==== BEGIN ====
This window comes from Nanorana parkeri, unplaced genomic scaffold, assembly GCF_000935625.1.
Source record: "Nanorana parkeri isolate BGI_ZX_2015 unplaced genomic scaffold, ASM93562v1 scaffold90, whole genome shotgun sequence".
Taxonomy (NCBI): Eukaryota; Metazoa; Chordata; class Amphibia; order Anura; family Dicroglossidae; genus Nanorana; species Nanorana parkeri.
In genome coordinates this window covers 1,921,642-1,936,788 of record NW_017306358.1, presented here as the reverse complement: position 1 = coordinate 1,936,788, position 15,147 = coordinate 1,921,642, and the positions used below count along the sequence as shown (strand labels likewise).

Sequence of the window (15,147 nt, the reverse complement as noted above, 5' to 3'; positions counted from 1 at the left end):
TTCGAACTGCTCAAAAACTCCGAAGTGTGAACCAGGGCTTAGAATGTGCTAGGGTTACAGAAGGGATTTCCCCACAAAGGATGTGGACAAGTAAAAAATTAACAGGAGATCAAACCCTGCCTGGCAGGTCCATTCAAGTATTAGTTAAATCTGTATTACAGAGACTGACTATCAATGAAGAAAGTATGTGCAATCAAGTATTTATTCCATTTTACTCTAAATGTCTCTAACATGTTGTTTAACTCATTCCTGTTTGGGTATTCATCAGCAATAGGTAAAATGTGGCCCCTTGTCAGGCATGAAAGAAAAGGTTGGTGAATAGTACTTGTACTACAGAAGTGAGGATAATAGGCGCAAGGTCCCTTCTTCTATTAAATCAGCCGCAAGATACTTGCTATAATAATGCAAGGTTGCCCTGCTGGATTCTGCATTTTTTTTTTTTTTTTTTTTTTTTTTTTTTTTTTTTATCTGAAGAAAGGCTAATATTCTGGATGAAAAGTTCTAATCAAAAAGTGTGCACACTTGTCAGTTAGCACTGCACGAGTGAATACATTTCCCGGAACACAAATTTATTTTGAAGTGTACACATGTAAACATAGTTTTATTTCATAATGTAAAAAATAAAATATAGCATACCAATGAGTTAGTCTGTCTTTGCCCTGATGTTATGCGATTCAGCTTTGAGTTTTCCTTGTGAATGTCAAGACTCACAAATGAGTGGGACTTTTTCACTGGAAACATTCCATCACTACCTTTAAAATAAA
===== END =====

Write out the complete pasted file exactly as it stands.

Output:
This window comes from Nanorana parkeri, unplaced genomic scaffold, assembly GCF_000935625.1.
Source record: "Nanorana parkeri isolate BGI_ZX_2015 unplaced genomic scaffold, ASM93562v1 scaffold90, whole genome shotgun sequence".
Taxonomy (NCBI): Eukaryota; Metazoa; Chordata; class Amphibia; order Anura; family Dicroglossidae; genus Nanorana; species Nanorana parkeri.
In genome coordinates this window covers 1,921,642-1,936,788 of record NW_017306358.1, presented here as the reverse complement: position 1 = coordinate 1,936,788, position 15,147 = coordinate 1,921,642, and the positions used below count along the sequence as shown (strand labels likewise).

Sequence of the window (15,147 nt, the reverse complement as noted above, 5' to 3'; positions counted from 1 at the left end):
TTCGAACTGCTCAAAAACTCCGAAGTGTGAACCAGGGCTTAGAATGTGCTAGGGTTACAGAAGGGATTTCCCCACAAAGGATGTGGACAAGTAAAAAATTAACAGGAGATCAAACCCTGCCTGGCAGGTCCATTCAAGTATTAGTTAAATCTGTATTACAGAGACTGACTATCAATGAAGAAAGTATGTGCAATCAAGTATTTATTCCATTTTACTCTAAATGTCTCTAACATGTTGTTTAACTCATTCCTGTTTGGGTATTCATCAGCAATAGGTAAAATGTGGCCCCTTGTCAGGCATGAAAGAAAAGGTTGGTGAATAGTACTTGTACTACAGAAGTGAGGATAATAGGCGCAAGGTCCCTTCTTCTATTAAATCAGCCGCAAGATACTTGCTATAATAATGCAAGGTTGCCCTGCTGGATTCTGCATTTTTTTTTTTTTTTTTTTTTTTTTTTTTTTTTTTTATCTGAAGAAAGGCTAATATTCTGGATGAAAAGTTCTAATCAAAAAGTGTGCACACTTGTCAGTTAGCACTGCACGAGTGAATACATTTCCCGGAACACAAATTTATTTTGAAGTGTACACATGTAAACATAGTTTTATTTCATAATGTAAAAAATAAAATATAGCATACCAATGAGTTAGTCTGTCTTTGCCCTGATGTTATGCGATTCAGCTTTGAGTTTTCCTTGTGAATGTCAAGACTCACAAATGAGTGGGACTTTTTCACTGGAAACATTCCATCACTACCTTTAAAATAAA